Also interesting to note: My discovery chain for this story consisted of a single Twitter update. Nice. Continue reading

Next-Gen: Web Integration in Virtual Worlds

The presentation I gave in Berlin on Thursday was ostensibly on “virtual worlds, media and identity,” but as I’ve been going over it I’m finding it’s extending itself into a small picture of what the next generation of virtual worlds might look like and how we might get there. A lot of it was stuff that’s probably pretty basic to 3pointD readers, but it might be worth going over anyway. And since it marked my first PowerPoint presentation (and hopefully my last), I can even paste in some slides below. (If you want the full set, send me an email.)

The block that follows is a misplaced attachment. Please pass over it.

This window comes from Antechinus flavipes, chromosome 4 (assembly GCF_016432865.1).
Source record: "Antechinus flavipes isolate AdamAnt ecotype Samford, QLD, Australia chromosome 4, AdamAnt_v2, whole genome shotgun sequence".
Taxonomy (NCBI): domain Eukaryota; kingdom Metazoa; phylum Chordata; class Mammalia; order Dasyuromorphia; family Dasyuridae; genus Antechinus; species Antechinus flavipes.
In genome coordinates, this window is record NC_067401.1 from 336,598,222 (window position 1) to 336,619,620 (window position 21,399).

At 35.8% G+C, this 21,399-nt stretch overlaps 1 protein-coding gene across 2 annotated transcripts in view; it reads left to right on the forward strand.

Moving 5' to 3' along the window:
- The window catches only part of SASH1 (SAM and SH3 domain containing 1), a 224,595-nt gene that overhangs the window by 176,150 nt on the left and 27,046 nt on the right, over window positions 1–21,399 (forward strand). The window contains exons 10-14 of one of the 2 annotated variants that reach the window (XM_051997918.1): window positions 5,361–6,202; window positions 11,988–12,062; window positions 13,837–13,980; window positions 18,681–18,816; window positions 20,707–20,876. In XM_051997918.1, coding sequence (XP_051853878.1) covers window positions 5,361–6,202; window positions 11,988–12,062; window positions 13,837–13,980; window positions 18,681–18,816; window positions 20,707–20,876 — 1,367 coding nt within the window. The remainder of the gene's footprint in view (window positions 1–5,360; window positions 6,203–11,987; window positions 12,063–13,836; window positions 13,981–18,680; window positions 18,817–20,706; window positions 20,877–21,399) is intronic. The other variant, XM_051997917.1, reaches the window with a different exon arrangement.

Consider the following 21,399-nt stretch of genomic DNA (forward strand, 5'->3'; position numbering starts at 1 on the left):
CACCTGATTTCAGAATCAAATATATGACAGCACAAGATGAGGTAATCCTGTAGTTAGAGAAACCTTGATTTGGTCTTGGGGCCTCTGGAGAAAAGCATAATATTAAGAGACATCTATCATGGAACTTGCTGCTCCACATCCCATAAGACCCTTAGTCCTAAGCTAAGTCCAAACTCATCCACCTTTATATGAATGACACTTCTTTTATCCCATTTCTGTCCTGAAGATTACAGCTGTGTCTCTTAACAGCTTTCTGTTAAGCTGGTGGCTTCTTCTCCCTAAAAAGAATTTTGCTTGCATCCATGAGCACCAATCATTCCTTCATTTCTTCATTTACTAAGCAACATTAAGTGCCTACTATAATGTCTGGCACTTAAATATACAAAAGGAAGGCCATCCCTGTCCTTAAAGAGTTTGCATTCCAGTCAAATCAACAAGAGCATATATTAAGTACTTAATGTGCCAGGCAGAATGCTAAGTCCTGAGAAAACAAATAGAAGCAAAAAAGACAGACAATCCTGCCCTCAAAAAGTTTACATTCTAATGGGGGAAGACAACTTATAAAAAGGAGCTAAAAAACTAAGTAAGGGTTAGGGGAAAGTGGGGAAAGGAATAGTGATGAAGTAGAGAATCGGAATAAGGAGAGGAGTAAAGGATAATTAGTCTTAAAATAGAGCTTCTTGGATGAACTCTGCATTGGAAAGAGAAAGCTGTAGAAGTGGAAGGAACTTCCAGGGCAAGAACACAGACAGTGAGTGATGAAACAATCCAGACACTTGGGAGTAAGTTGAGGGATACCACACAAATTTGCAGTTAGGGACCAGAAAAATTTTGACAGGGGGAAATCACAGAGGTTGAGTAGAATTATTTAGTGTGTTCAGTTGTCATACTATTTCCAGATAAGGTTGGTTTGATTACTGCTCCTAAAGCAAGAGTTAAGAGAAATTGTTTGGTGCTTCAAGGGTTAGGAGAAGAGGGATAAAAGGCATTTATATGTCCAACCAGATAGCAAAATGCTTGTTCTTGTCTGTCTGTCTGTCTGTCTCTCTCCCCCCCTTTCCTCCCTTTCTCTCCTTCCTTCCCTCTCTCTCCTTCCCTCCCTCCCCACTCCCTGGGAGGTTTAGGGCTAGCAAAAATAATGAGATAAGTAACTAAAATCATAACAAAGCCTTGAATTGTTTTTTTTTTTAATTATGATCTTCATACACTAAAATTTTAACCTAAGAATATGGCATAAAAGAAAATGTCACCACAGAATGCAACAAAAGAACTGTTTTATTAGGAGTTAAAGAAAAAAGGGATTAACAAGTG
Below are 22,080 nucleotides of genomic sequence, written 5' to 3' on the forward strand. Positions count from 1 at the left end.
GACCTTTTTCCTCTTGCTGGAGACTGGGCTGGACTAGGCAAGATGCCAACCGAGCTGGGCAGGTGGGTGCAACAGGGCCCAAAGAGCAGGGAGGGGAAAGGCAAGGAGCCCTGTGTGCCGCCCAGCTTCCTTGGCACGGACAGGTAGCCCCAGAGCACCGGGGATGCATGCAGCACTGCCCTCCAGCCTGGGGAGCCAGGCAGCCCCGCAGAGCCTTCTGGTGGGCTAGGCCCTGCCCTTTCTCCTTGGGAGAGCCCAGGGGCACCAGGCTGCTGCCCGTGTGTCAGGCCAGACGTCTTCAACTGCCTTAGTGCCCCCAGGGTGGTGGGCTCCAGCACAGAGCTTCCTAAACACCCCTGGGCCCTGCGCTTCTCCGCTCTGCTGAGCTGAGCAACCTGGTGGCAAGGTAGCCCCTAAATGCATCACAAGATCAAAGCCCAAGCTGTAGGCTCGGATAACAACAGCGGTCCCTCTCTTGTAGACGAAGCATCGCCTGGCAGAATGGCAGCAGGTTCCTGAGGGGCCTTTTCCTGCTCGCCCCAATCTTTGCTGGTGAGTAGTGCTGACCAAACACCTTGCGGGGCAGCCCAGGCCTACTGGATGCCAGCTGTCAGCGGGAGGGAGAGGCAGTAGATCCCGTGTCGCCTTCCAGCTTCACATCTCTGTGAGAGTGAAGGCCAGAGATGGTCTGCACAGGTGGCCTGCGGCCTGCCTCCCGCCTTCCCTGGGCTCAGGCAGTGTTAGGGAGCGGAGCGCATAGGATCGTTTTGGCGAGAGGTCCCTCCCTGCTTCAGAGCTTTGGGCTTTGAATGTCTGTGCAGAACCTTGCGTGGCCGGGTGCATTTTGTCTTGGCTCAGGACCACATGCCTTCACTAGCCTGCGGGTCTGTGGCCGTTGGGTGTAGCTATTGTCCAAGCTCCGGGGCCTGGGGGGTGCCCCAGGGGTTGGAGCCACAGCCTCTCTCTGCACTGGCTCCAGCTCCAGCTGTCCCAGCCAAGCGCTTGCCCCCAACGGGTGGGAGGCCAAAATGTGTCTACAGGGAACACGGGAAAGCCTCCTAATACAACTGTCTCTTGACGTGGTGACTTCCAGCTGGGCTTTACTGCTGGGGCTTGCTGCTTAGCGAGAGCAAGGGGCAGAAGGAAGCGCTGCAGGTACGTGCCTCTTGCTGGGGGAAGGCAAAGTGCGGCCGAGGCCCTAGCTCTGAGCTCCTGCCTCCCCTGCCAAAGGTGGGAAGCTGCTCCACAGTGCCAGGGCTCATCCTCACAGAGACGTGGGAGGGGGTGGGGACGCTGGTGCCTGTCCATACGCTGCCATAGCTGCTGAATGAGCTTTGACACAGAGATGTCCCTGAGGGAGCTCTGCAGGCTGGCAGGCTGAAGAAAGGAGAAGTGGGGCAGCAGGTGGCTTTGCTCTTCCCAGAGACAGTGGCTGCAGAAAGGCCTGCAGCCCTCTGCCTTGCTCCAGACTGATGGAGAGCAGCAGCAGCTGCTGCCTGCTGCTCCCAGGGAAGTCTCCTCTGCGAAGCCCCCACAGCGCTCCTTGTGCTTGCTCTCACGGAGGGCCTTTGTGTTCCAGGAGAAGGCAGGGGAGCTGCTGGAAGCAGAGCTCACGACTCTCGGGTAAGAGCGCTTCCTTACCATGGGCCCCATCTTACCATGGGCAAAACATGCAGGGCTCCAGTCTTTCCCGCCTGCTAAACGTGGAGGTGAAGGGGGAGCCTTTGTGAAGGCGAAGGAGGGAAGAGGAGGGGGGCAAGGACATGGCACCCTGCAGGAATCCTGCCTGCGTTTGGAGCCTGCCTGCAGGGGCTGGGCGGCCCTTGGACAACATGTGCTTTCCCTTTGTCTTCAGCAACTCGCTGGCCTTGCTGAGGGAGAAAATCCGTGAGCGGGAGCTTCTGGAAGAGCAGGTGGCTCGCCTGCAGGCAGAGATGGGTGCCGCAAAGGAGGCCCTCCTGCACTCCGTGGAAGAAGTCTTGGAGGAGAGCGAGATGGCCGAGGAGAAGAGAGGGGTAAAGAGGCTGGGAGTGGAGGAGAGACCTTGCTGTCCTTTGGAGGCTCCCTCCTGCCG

A 3pointD comparison of communications mediaI started out by comparing what can be conveyed via traditional communications media, or rather, what tools are at our disposal when we work in various media. In SMS text messaging, of course, we’re very limited in how we communicate (despite the fact that a lot can be communicated via SMS). In instant messaging, we have a little more leeway, and in email yet more. Voice adds a great deal of breadth to the channel, video conferencing expands it further, and of course the broadest channel through we communicate is face to face, since we have access to facial expressions, gestures, proximity and other “messages” at a higher “resolution” than in any of the other media in the chart. I actually thought this would be pretty unremarkable to most people, but more than a few audience members were quite excited to see things arranged like this — which means I’m going to stick with my habit of pointing out the presumably obvious; sorry, guys. Continue reading

Panoramio Hits 1 Million Geolocated Photos

Panoramio racks up one million geolocated photos